Kansas Day - January 29

On January 29, 1861, Kansas became the 34th state. Explore the Kansas Territorial period through the Civil War with the Kansas History database. You’ll find everything from digitized letters, maps and personal accounts, to photos, sermons and songs. Use Browse to scroll through the topics, Search, or click on one of five broad categories for an overview of the early Kansas years. Educators: each of the five categories includes an essay with corresponding primary source documents.

https://kslib.info/kshistory

If the page above asks for a Kansas Library eCard number, you may get one at any library in Kansas. Most people will be automatically recognized as inside Kansas and will not need this step. Questions: kslc@ks.gov or 785-296-3296.

The Kansas Constitution, including the Ordinance, Preamble, and Bill of Rights, is available to print in a pocket-sized version from the State Library’s website https://kslib.info/constitution. Just click on the link and follow the instructions.

A helpful diagram shows how to fold and where to cut to assemble your pocket-sized constitution. Be sure you print double sided and check “flip on the long edge”. A long reach stapler is helpful, but not necessary. Need help? Just Ask a Librarian - https://kslib.info/Ask

JEFF COLYER TO BECOME GOVERNOR NEXT WEEK: Governor Sam Brownback will resign next week after being confirmed as U.S. Ambassador to International Religious Freedom this past Wednesday. Brownback’s last day in office will be January 31st and Lt. Governor Colyer will be sworn in as governor at 3 p.m. the same day.

Governor Sam Brownback was formally nominated by President Trump in July.

Lieutenant Governor Colyer issued the following statement:

"The next step will become clear within the next few days as the governor prepares to go off to serve in his new position and I prepare to take the reins as the 47th Governor of the State of Kansas. I am excited to get to work listening, serving, and leading on behalf of the people of Kansas."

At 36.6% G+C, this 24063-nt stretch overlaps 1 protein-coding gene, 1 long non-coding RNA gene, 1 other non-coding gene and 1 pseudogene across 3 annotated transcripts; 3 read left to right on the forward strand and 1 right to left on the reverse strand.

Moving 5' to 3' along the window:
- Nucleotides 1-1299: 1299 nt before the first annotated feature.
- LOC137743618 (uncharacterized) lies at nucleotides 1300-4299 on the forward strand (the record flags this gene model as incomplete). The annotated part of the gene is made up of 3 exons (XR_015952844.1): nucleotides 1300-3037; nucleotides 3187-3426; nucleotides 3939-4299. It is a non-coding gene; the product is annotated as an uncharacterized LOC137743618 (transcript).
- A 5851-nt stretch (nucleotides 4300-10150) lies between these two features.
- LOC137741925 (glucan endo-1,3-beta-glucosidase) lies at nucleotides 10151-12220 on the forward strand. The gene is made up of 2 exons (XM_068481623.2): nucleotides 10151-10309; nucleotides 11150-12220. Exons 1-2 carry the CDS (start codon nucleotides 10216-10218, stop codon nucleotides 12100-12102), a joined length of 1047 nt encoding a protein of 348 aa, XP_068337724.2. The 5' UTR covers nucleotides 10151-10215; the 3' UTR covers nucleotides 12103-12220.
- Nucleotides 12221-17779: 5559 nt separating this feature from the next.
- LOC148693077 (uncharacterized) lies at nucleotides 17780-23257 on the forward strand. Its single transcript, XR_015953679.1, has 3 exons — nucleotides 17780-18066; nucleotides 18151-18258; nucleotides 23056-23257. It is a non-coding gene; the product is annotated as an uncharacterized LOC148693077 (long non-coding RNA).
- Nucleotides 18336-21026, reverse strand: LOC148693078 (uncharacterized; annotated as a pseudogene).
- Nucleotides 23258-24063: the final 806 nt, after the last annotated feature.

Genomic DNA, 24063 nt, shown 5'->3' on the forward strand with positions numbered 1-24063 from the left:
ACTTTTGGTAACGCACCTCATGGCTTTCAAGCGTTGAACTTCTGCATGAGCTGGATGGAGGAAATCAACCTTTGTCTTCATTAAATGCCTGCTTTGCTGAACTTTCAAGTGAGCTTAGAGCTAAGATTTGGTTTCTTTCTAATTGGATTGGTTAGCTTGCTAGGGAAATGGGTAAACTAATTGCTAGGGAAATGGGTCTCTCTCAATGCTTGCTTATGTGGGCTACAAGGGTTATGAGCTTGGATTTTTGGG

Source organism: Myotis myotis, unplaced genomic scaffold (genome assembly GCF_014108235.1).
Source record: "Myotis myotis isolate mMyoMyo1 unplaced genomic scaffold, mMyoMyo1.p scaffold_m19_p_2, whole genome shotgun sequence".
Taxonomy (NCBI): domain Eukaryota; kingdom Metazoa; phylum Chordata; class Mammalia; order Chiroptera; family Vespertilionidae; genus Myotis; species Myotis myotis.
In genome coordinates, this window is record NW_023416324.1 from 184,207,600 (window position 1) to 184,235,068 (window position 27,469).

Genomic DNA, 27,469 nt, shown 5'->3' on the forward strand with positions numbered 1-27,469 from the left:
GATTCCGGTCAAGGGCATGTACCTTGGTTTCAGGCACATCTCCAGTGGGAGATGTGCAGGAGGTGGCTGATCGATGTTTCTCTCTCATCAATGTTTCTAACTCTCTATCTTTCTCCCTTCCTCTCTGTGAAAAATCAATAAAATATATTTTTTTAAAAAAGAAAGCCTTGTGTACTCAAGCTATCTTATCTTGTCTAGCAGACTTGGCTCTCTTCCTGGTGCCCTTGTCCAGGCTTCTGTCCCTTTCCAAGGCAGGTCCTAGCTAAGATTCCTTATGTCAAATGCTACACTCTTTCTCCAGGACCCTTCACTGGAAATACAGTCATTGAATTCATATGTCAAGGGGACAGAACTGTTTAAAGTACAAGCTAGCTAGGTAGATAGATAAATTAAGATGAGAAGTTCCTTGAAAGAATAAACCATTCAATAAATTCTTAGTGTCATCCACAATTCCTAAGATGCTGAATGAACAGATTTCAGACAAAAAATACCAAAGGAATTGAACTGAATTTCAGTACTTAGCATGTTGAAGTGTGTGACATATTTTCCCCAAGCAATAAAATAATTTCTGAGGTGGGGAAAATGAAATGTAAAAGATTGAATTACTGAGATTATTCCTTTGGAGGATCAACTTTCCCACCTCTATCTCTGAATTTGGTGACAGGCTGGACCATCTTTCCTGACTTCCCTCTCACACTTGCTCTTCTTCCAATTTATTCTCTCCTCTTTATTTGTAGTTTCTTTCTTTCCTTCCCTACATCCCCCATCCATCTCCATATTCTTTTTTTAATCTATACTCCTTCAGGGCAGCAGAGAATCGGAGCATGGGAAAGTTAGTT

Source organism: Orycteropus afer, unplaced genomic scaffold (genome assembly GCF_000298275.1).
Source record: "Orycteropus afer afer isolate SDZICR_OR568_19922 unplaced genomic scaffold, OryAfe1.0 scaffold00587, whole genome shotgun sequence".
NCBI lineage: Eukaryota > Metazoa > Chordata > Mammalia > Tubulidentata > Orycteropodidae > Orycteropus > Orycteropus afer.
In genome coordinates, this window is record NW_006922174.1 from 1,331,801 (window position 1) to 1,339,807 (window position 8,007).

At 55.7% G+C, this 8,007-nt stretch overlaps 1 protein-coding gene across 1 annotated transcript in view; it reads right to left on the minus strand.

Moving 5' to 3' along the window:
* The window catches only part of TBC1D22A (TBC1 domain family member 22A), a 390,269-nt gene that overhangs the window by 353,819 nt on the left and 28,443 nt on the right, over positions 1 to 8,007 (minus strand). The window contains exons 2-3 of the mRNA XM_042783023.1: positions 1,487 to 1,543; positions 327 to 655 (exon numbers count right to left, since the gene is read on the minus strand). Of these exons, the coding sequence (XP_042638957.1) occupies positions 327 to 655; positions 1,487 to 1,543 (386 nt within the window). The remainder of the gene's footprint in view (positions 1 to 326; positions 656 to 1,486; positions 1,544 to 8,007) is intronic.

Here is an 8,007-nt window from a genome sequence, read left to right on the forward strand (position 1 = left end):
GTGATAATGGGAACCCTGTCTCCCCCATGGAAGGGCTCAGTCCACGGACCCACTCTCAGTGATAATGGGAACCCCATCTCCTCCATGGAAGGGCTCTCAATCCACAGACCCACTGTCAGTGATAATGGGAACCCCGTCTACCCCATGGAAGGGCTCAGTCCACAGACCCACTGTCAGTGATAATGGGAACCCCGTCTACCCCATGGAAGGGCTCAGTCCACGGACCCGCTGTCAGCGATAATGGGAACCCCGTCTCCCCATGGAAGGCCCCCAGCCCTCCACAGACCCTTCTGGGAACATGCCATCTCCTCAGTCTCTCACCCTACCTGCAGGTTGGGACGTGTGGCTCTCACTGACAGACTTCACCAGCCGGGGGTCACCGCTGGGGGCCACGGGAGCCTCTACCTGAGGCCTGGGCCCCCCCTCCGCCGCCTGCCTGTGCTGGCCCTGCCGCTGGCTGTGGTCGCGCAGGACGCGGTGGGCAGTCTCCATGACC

MARCH FOR LIFE: Rain, snow, and inclement weather could not stop hundreds of pro-life Kansans from gathering at the Statehouse Tuesday for the annual March for Life held in Topeka. January 23rd marked the 45th anniversary of the U.S. Supreme Court decision in Roe v. Wade which made abortion legal in the United States.

The march began at the Topeka Performing Arts Center and ended with a rally on the statehouse steps where marchers heard from speakers such as Governor Sam Brownback, Kansans for Life executive director, Mary Kay Culp, and abortion survivor Melissa Ohden. Governor Brownback cited the fact that over the past six years there have been 17,000 fewer abortions than the previous six years.

“Now, I didn’t do this. You did this. The legislators did this,” Brownback said. “But here’s the actual number — 17,000 fewer abortions over the prior six years than the six years before that. You’ve made a difference. We have 17,000 fewer abortions in Kansas because of what you have done. Keep doing it. This is important.”

One major concern expressed by participants of the march, was the possibility of the Kansas Supreme Court overturning the ban on dismemberment abortions, a second-trimester abortion procedure. The ban on dismemberment abortions was a first-in-the-nation law signed by Gov. Brownback in 2015. Speakers and marchers alike on Monday showed their continued commitment to protecting life at all stages.

KANCARE 2.0: Governor Brownback’s administration announced this week that they would halt their plan to move forward with KanCare 2.0. The announcement comes after Senate President Susan Wagle, Senate Majority Leader Jim Denning, Senate Public Health and Welfare Committee Chairwoman Vicki Schmidt, and Senate Ways and Means Chairwoman Carolyn McGinn expressed concerns with the implementation of KanCare 2.0 in early January.

“We believe there is still work to stabilize KanCare 1.0 and that there is no certain path forward for KanCare 2.0 at this time,” Wagle said in a statement earlier this month.

Brownback and Colyer explained this week that they want to address the concerns raised by legislators in regards to increased costs and the state’s ability to absorb those costs in future budgets. The administration plans to work with the Kansas legislature to determine the best path forward with KanCare.

Thank You for Engaging

Thank you for all your calls, emails, and letters regarding your thoughts and concerns about happenings in Kansas. Constituent correspondence helps inform my decision-making process and is taken into great consideration when I cast my vote in the Kansas Senate. I hope you’ll continue to engage with me on the issues that matter most to you, your family, and our community. If you are on Twitter or Facebook, I encourage you to follow along with the #ksleg hashtag for realtime updates on legislative happenings in Topeka. Please know that I am fully committed to addressing the current issues in our state, and I am proud to be your voice in the Kansas Senate.